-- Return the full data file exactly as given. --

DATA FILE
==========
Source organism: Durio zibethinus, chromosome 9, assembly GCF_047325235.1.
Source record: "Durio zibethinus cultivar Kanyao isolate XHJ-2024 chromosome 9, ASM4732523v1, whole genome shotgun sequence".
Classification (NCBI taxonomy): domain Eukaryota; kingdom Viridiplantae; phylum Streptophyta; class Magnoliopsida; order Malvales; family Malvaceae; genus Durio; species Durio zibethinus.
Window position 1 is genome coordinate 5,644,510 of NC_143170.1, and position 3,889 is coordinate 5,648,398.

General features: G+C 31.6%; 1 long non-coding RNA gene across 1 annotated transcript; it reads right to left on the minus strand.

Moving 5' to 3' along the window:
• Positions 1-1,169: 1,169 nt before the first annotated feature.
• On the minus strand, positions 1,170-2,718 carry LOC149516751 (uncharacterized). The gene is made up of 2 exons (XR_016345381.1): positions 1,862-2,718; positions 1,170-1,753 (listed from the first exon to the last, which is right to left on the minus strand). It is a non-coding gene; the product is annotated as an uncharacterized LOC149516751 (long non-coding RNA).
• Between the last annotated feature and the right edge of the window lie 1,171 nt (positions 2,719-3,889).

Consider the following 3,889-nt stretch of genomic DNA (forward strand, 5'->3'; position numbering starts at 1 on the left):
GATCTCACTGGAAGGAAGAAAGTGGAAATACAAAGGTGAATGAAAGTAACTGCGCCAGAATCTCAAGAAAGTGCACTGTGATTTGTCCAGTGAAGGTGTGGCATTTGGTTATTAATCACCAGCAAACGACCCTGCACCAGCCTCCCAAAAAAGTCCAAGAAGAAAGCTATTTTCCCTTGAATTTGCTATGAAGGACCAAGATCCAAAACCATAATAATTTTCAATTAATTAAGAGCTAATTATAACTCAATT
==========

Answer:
Source organism: Durio zibethinus, chromosome 9, assembly GCF_047325235.1.
Source record: "Durio zibethinus cultivar Kanyao isolate XHJ-2024 chromosome 9, ASM4732523v1, whole genome shotgun sequence".
Classification (NCBI taxonomy): domain Eukaryota; kingdom Viridiplantae; phylum Streptophyta; class Magnoliopsida; order Malvales; family Malvaceae; genus Durio; species Durio zibethinus.
Window position 1 is genome coordinate 5,644,510 of NC_143170.1, and position 3,889 is coordinate 5,648,398.

General features: G+C 31.6%; 1 long non-coding RNA gene across 1 annotated transcript; it reads right to left on the minus strand.

Moving 5' to 3' along the window:
• Positions 1-1,169: 1,169 nt before the first annotated feature.
• On the minus strand, positions 1,170-2,718 carry LOC149516751 (uncharacterized). The gene is made up of 2 exons (XR_016345381.1): positions 1,862-2,718; positions 1,170-1,753 (listed from the first exon to the last, which is right to left on the minus strand). It is a non-coding gene; the product is annotated as an uncharacterized LOC149516751 (long non-coding RNA).
• Between the last annotated feature and the right edge of the window lie 1,171 nt (positions 2,719-3,889).

Consider the following 3,889-nt stretch of genomic DNA (forward strand, 5'->3'; position numbering starts at 1 on the left):
GATCTCACTGGAAGGAAGAAAGTGGAAATACAAAGGTGAATGAAAGTAACTGCGCCAGAATCTCAAGAAAGTGCACTGTGATTTGTCCAGTGAAGGTGTGGCATTTGGTTATTAATCACCAGCAAACGACCCTGCACCAGCCTCCCAAAAAAGTCCAAGAAGAAAGCTATTTTCCCTTGAATTTGCTATGAAGGACCAAGATCCAAAACCATAATAATTTTCAATTAATTAAGAGCTAATTATAACTCAATT